It’s more often than not the anticipation of pain rather than the pain itself that is capable of producing the most suffering.
I have always underestimated my ability to cope with tragedy, with grief, with pain. Yet time and time again I found myself able to (even if it was followed by needing help, going to therapy – yet I’m still here).
However, it was the days, months, years that led up to that pain that more often than not brought me the most suffering.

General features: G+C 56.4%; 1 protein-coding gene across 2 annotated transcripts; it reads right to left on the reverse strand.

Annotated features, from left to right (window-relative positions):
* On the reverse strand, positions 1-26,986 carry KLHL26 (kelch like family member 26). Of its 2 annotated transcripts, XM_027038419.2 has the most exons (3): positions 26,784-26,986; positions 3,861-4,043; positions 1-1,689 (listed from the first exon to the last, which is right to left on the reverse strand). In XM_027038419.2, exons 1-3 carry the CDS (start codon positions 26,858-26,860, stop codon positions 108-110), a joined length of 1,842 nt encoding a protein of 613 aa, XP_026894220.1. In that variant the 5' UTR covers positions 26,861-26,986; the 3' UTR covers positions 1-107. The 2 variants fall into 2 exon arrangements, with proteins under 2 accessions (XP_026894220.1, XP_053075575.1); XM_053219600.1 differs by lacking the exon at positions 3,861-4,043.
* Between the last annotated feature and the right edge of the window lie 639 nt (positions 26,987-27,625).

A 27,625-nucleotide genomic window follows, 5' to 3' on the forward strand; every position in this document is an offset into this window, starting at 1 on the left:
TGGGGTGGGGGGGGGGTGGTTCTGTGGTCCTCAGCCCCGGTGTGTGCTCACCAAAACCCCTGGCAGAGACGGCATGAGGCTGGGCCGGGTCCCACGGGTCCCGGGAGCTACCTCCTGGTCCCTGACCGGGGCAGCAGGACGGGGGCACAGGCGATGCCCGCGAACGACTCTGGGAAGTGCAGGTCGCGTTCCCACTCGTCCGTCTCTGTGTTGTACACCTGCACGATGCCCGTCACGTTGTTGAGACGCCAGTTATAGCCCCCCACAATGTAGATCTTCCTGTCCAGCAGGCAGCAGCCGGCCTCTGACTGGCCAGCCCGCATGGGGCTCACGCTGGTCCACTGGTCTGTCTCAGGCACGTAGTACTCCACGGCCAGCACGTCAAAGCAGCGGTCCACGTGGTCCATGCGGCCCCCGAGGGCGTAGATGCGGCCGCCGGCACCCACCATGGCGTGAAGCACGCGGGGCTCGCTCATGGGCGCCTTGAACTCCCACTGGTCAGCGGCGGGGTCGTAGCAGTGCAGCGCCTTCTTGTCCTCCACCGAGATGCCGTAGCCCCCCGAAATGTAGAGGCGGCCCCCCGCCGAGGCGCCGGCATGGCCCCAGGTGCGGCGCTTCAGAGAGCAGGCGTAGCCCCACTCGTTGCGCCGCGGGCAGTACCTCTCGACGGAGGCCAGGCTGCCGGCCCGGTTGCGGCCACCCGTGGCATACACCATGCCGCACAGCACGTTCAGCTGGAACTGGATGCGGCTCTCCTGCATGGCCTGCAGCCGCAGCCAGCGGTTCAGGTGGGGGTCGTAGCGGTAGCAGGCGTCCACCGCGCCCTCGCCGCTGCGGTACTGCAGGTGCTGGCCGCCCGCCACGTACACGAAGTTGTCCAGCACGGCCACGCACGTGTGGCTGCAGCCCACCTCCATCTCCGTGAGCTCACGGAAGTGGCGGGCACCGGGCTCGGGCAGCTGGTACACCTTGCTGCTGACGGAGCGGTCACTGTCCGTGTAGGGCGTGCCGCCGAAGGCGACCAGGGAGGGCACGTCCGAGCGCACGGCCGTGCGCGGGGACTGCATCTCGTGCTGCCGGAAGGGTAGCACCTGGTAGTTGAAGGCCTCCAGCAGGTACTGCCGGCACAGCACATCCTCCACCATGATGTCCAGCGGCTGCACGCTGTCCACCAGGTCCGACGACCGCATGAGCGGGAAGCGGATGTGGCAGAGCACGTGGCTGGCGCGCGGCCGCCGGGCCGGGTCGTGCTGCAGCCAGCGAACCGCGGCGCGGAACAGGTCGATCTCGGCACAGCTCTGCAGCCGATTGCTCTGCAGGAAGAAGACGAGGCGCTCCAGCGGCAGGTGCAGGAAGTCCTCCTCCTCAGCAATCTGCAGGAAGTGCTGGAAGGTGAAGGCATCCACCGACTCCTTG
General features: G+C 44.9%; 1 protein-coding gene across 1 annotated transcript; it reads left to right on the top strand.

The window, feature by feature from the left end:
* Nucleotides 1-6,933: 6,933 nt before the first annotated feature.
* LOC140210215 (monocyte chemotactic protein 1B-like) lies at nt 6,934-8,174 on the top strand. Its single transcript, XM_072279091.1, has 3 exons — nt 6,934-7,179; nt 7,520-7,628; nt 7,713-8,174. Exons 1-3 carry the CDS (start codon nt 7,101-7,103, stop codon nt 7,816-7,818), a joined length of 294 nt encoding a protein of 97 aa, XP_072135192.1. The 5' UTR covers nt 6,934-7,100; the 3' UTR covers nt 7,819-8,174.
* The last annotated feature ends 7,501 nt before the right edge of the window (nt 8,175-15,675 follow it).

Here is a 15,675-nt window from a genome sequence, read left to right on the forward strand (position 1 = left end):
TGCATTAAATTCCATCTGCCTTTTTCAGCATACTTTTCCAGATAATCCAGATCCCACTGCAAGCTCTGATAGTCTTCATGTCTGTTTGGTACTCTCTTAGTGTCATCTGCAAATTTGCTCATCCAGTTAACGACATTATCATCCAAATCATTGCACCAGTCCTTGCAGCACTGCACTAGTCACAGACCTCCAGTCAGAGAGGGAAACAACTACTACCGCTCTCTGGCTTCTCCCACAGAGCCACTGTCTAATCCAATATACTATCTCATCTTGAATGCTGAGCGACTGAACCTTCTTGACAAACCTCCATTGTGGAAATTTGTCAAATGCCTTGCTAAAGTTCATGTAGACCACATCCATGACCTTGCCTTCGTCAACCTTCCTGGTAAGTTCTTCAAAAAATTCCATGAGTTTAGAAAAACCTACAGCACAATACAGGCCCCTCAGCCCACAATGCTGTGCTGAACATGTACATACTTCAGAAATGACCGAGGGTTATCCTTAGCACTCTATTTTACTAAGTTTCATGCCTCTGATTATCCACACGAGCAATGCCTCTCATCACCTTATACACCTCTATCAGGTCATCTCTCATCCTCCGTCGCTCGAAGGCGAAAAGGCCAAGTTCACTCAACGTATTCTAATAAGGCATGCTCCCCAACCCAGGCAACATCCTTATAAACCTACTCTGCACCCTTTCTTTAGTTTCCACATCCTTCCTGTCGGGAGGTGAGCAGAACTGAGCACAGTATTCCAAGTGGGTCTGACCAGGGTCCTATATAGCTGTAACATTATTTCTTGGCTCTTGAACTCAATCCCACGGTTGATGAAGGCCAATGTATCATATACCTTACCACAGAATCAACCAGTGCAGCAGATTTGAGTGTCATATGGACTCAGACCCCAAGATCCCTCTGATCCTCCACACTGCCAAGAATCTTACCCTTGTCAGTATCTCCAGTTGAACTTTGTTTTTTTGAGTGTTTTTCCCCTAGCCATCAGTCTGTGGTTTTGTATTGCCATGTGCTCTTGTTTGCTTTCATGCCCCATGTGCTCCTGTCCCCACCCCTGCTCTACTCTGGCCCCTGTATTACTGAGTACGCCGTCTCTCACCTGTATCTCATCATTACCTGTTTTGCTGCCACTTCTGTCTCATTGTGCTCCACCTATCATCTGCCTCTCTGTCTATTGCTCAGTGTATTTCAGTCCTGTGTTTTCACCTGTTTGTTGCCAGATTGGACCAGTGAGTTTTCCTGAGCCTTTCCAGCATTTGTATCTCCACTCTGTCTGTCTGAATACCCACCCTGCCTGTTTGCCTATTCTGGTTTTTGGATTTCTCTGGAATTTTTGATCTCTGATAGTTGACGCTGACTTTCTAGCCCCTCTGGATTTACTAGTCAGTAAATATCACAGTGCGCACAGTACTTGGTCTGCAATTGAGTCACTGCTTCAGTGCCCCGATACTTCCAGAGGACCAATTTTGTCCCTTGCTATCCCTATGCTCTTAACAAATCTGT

We fear our imagination more than we fear anything else.
But it wasn’t merely my worries about the future that bothered me, it was also all the behaviours I engaged in to desperately try to numb a future suffering that I either knew was coming or just assumed I would have to face one day, if that makes sense. It often just brought more grief.
There’s a physiological component to it too. Even biologically, if we are flinching and waiting for the pain of a shot, we suffer more, and the pain we do feel is subjectively felt much more intensely.
“Never let the future disturb you. You will meet it, if you have to, with the same weapons of reason which today arm you against the present.”